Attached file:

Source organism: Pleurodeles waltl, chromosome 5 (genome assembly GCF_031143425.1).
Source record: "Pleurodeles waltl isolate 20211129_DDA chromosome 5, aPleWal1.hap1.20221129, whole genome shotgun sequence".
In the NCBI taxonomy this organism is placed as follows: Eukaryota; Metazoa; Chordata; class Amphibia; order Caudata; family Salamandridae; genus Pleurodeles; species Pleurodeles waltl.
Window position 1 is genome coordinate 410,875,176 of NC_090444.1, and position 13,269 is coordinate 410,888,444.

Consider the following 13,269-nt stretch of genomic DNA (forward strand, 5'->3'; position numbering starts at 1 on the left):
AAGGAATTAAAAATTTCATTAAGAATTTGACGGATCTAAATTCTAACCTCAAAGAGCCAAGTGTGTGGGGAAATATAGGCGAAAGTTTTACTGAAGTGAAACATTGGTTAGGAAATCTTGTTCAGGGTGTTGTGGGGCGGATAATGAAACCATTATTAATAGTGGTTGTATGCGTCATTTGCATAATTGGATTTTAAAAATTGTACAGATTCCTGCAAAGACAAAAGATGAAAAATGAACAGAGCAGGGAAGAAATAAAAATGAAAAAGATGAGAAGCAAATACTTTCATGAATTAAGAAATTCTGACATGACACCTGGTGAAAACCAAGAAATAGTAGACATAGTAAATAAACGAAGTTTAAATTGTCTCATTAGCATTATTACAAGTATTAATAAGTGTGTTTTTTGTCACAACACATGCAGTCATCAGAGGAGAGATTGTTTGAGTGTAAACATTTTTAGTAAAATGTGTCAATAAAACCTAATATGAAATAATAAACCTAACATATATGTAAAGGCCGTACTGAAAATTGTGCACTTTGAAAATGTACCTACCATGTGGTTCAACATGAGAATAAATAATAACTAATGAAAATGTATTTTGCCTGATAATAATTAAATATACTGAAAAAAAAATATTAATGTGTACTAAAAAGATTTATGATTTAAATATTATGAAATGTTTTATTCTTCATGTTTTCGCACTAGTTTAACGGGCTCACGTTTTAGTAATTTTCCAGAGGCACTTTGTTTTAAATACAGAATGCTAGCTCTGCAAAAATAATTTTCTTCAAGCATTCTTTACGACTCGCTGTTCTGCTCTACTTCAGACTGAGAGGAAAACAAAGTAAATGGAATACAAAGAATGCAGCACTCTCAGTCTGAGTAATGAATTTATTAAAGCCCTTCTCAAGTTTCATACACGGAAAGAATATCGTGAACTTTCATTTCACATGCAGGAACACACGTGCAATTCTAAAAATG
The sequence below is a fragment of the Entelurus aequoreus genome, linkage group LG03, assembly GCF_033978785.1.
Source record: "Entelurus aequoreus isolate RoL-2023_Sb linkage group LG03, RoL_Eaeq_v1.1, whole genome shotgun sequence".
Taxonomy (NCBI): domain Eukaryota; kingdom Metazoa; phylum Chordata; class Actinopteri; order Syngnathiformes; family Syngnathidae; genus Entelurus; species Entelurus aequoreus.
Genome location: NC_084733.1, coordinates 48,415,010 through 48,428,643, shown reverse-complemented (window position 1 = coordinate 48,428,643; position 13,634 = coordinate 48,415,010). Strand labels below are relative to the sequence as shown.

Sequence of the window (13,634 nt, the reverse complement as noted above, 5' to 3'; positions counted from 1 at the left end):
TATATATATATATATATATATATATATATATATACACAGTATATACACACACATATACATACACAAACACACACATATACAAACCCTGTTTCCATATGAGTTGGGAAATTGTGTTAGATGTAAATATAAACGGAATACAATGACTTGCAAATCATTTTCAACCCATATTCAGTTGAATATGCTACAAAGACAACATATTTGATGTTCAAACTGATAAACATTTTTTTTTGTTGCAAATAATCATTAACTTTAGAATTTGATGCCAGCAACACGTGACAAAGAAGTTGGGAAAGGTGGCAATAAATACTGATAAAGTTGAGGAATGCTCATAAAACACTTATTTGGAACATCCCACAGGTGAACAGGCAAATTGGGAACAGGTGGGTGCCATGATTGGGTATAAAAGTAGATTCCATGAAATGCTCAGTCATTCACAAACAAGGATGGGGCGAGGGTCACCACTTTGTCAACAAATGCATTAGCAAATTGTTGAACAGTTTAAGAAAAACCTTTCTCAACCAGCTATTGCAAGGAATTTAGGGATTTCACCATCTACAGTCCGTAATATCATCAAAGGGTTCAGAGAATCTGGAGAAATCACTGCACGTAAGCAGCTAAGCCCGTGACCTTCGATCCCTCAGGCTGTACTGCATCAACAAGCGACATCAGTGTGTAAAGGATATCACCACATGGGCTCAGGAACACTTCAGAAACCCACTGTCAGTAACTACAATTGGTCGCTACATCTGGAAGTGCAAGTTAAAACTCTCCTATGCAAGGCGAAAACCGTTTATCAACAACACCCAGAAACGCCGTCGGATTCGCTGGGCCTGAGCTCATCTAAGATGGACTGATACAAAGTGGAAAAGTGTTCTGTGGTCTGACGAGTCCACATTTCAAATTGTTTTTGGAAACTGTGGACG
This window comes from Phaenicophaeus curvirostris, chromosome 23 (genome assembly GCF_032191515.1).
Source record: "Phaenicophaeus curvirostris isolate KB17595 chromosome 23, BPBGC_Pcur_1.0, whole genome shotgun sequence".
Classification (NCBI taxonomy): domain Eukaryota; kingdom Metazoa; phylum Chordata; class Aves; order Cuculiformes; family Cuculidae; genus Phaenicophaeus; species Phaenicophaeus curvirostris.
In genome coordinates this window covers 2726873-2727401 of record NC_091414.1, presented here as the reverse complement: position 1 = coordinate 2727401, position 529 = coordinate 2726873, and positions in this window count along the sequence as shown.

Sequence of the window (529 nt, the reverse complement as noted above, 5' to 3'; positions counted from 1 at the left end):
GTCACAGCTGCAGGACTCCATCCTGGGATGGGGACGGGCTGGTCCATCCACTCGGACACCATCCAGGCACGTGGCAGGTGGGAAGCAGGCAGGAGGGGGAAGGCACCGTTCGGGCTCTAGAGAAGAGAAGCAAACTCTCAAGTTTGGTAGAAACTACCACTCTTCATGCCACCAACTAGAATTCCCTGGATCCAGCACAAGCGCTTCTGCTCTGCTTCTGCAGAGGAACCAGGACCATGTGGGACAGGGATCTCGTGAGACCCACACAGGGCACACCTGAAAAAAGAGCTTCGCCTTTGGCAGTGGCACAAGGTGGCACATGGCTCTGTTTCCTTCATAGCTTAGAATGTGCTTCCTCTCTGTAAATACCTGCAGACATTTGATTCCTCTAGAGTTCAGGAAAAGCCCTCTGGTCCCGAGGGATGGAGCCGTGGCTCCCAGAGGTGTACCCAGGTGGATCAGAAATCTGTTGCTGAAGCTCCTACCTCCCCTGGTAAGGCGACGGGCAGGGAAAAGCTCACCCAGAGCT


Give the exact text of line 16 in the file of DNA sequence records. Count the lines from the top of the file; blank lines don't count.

In genome coordinates this window covers 2726873-2727401 of record NC_091414.1, presented here as the reverse complement: position 1 = coordinate 2727401, position 529 = coordinate 2726873, and positions in this window count along the sequence as shown.